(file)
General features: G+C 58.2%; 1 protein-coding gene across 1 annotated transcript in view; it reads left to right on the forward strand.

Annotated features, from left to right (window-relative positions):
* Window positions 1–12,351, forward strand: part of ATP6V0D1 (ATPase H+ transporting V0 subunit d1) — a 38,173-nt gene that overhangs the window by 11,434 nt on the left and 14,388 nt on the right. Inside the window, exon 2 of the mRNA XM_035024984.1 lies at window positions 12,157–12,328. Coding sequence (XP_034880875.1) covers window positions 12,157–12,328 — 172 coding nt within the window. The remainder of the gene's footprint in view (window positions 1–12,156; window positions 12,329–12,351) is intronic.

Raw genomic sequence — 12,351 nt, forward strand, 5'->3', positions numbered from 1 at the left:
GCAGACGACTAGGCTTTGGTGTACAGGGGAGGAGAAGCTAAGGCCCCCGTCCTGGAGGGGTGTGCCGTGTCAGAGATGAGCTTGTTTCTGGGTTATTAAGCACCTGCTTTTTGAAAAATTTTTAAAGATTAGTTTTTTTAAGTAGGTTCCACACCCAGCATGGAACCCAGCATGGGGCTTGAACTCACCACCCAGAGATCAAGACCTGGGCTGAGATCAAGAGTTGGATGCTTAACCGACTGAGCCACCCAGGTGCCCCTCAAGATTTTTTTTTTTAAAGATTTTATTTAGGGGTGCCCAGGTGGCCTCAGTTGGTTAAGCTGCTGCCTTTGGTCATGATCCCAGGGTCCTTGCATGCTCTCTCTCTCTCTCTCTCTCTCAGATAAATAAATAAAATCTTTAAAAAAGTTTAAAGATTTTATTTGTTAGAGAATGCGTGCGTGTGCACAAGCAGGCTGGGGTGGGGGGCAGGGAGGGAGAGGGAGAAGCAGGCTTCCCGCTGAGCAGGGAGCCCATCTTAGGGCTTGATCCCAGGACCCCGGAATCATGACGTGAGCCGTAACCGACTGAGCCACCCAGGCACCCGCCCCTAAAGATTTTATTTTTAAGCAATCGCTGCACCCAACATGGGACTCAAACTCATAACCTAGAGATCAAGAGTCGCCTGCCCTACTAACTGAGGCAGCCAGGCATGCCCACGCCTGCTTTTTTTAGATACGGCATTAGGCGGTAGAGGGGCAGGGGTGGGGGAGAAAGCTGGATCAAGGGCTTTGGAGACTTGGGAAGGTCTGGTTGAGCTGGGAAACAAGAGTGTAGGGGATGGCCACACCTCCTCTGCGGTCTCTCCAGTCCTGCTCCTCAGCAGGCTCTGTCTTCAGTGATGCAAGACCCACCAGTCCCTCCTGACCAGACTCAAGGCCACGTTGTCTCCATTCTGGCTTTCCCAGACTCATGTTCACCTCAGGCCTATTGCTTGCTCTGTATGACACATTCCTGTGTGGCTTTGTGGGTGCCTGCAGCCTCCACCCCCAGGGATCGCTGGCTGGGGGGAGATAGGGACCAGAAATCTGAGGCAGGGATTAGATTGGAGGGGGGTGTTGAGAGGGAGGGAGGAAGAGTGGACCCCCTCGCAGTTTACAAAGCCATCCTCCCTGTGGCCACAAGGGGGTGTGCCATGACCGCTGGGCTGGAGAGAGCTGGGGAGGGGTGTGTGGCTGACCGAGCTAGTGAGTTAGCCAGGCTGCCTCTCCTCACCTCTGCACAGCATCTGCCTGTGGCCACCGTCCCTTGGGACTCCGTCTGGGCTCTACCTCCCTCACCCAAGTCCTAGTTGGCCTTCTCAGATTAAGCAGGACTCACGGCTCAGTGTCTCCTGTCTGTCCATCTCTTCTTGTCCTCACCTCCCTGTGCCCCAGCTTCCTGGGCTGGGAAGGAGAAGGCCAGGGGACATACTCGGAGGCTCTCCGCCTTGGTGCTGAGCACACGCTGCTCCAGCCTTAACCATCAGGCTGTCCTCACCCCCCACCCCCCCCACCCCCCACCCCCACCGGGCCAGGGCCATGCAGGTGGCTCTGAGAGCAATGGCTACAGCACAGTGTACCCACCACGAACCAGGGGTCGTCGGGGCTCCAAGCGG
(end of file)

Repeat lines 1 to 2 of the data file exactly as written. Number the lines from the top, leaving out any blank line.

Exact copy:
General features: G+C 58.2%; 1 protein-coding gene across 1 annotated transcript in view; it reads left to right on the forward strand.

Annotated features, from left to right (window-relative positions):